Now, in order to arrive at a correct estimate of the leading motives of Socialism in general—that is, as it is being at present developed in all civilised countries--and of those Socialistic tendencies in particular by which the Social Democratic party in Germany, taking it as a whole, is animated, it is interesting to call attention to one essential factor in this respect; namely, that the political movement in question in the Fatherland is, after all, not confined, as it is usually described, to a conflict between Socialism and Individualism on the one hand, and again between Competition and Co-operation on the other hand, but, as a careful inquiry into these points will convince the student of economic questions of to-day, that it is, perhaps, class difference more than anything else that is responsible for the widespread tendency towards Social Democracy, a tendency of which it can be said that it so far prevails in practically every corner of the German Empire. As a matter of fact, the working classes—the term being now applied as interpreted in its widest sense are at the present time in a similar position to what the middle and even some of the upper classes were in Germany, and particularly in Prussia, between fifty and a hundred years ago; that is to say, they are labouring under the painful consciousness of an inferior position, both economic and social. The great extent class differences had attained to during that particular period of German history may be easily gathered from the nature of a certain reply which Bismarck deemed it advisable to give to one of his most intimate friends, the late Von Kleist-Retzow, who, some time in 1850, told the future Chancellor that he had proposed for the hand of the Countess von StolbergWernigerode in marriage. “My poor Hans,' said Bismarck, ‘you have made a fool of yourself. How can you imagine, continued the eminent and immortal statesman, that a member of the old Imperial Court nobility will marry a daughter to a gentleman who occupies a lower rank in the scale of our aristocracy ?' As this characteristic statement by the late Iron Chancellor illustrates in a remarkable manner what has been pointed out in the foregoing part, no further comment is necessary.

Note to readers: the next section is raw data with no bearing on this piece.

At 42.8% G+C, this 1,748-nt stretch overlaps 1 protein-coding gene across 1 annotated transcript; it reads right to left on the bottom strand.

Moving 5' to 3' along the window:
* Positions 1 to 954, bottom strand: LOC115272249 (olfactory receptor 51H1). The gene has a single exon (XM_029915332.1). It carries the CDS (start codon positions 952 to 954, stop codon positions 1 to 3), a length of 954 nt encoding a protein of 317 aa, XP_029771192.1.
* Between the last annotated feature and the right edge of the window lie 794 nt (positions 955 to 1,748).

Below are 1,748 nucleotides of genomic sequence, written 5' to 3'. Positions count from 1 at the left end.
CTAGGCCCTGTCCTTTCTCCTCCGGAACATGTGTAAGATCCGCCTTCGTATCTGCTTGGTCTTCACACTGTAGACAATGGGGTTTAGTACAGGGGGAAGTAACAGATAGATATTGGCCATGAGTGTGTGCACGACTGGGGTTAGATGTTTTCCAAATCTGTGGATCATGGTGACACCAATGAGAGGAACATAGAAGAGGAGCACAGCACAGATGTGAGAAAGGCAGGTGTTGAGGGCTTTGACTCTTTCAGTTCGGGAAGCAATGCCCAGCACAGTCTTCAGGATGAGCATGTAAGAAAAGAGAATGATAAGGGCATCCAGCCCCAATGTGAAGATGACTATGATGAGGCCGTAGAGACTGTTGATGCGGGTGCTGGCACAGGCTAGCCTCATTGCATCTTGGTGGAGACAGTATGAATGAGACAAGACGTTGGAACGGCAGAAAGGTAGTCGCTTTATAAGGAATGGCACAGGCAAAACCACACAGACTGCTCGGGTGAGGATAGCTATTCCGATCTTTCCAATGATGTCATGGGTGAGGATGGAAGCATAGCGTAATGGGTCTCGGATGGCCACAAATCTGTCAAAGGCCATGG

Again, properly to understand the Kaiser's attitude in regard to social questions in general we must go back to the earliest stages of this movement in Germany. To put it briefly, the fact that the working classes have come to realise not only that they have strong common interests, but also that they can, from the economic and material point of view, in the first instance, facilitate the advancement of their cause and the object they have in view by means of organisation, and thus considerably better their position ; that one and all of them are on an equality; and, what is still more important, that they are a distinct class in themselves, is due in large measure to Ferdinand Lassalle, whose work was subsequently amplified by Karl Marx and his faithful followers.